Borderless climate risks

Written by Robert Watt

Friday, 03 November 2017 00:00

borderless cliamte risks event promo COP23

Side event: A Global Adaptation Goal and borderless climate risks: strengths and limits of the Paris Agreement

15 November, 15:00-16:30, UNFCCC side event, Meeting Room 4

Many climate risks are “borderless”, meaning national adaptation is a global concern. But how do climate impacts cross national borders? Which countries are most exposed? Who should adapt and how?

  • Introduction – Åsa Persson (SEI)
  • A global perspective of borderless climate risk – Magnus Benzie (SEI)
  • The role of private sector in building transnational climate resilience – Sara Venturini (Acclimatise)
  • The economics of the impacts of climate change on international trade – Oliver Schenker (Frankfurt School)
  • Practitioner, negotiator and expert panel discussion, moderated by Richard Klein (SEI) with Maria Banda (University of Toronto), Samah El Bakri (Sudan), Mizan Khan (Bangladesh), Annett Moehner (UNFCCC), John Firth (Acclimatise), Rebecca Nadin (ODI).

What are transboundary climate impacts?

Some climate risks are borderless.

Extreme weather events in one country may devastate harvests of key export crops, creating price volatility in international commodity markets and driving food insecurity in import-dependent countries. Some countries are overly dependent on food imports and have suffered social instability during previous global food price crises. Learning to adapt to food price volatility in a changing climate will be a key challenge for such countries, for example in Senegal.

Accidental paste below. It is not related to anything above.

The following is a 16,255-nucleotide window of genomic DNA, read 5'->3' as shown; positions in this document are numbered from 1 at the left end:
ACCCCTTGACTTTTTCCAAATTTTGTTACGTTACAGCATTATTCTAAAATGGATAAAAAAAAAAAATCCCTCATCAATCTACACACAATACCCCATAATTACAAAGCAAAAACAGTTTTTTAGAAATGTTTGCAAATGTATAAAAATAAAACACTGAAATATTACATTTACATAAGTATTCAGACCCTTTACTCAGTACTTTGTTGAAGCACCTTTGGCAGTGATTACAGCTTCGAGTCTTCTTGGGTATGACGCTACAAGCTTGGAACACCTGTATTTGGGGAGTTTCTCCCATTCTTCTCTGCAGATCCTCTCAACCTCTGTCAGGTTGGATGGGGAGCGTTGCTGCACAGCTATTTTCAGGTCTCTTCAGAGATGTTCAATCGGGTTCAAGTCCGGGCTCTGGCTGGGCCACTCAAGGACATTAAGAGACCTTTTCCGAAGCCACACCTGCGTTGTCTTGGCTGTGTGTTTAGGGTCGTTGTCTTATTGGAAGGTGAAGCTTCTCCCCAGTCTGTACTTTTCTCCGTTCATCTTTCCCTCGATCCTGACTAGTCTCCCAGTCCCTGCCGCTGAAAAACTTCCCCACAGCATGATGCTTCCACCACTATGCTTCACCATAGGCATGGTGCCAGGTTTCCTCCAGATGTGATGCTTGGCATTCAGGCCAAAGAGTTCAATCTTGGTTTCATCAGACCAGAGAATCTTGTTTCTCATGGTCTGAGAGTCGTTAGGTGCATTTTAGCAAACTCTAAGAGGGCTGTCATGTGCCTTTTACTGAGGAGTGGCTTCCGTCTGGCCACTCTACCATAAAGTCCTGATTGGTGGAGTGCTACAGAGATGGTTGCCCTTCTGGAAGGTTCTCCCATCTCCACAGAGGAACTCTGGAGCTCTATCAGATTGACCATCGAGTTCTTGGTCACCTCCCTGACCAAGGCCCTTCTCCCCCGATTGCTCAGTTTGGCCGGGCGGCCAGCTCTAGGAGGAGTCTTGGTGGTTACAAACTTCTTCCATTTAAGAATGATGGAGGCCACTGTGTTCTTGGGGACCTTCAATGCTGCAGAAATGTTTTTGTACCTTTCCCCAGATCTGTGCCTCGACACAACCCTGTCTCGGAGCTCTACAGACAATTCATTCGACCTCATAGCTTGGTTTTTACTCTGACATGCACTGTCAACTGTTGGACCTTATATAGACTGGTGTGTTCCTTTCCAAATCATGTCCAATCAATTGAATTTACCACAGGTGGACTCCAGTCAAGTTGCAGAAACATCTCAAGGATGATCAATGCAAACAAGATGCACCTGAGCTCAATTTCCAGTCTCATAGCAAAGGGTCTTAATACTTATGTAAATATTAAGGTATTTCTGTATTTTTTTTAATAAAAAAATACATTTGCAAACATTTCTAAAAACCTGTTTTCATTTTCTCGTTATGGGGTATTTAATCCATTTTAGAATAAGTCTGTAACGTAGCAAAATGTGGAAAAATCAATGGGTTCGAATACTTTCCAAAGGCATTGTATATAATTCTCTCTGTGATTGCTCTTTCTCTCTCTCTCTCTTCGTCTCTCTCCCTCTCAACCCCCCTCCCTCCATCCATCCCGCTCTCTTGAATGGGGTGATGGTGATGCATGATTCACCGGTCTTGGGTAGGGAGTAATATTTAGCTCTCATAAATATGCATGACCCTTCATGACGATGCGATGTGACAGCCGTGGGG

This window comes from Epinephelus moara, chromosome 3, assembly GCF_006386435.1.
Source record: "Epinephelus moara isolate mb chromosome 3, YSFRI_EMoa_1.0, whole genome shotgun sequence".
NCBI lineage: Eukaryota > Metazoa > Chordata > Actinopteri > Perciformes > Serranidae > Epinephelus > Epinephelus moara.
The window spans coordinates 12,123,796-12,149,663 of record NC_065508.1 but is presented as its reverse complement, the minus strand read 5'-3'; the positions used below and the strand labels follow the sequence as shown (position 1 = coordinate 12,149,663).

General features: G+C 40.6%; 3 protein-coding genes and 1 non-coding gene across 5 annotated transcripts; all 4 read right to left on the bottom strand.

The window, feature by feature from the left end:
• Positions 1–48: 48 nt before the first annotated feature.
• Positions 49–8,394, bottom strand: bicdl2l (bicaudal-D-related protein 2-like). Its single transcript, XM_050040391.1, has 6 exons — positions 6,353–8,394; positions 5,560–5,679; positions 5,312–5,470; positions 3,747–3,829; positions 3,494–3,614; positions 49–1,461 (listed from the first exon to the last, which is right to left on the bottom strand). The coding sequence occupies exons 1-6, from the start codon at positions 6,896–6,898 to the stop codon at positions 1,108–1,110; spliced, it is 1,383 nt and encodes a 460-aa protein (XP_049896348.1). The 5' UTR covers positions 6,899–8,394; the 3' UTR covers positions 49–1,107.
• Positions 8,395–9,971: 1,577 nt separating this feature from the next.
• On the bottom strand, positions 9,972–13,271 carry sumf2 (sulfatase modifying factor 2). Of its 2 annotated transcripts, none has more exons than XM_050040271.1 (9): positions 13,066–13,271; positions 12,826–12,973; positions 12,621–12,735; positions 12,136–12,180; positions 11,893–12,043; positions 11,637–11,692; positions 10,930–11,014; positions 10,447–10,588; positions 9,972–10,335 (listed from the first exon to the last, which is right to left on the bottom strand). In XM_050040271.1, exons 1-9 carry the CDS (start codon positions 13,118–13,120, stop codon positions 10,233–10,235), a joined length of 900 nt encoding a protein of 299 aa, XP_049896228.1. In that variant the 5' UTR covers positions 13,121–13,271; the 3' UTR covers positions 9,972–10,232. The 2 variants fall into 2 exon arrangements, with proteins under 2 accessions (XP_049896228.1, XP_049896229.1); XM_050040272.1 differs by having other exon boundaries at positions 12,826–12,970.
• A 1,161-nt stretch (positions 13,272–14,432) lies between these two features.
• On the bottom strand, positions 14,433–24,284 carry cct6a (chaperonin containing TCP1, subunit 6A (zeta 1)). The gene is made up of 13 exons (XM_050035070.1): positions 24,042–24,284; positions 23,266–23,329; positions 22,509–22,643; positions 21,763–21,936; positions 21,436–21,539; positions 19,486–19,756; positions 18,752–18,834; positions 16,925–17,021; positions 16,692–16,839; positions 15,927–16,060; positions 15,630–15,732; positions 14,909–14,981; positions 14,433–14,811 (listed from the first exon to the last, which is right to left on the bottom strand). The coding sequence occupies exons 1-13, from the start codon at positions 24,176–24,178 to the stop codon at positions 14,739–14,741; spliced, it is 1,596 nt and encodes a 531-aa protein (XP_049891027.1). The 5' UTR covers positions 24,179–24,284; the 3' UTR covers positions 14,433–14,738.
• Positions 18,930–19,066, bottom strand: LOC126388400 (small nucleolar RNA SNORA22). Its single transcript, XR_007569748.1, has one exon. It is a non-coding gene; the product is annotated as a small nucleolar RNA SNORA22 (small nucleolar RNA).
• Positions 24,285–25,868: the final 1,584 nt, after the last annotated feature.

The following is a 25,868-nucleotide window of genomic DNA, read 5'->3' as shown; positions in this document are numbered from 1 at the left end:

Climate change will also affect the flow of capital returns from overseas investments and disrupt global supply chains in several key sectors. Severe flooding in Thailand in 2011 cost as much as $46bn closing 200 factories and disrupting global electronics and automotive supply chains in faraway countries such as Japan and the UK.

Climate change may also alter the pattern of cross-border migration creating new opportunities and challenges for regions that are directly affected.

map of transnational climate imapcts exposure levelsMap of transnational climate imapcts by exposure levels. Credit: SEI

Some countries that have traditionally seen themselves as having low exposure to climate risk may in fact face significant challenges when adapting to transboundary climate impacts. For example, Sweden, one of the least vulnerable countries in the world according to traditional assessments (ranked 174/181 in the ND GaIN Index), rises to the top 50% in our assessment of Transnational Climate Risk Exposure (97th out of 203 countries worldwide). Sweden’s deep integration into global systems and its numerous complex links to other parts of the world, means Sweden will need to build resilience to climate risks globally if it is to successfully reduce its own risk exposure.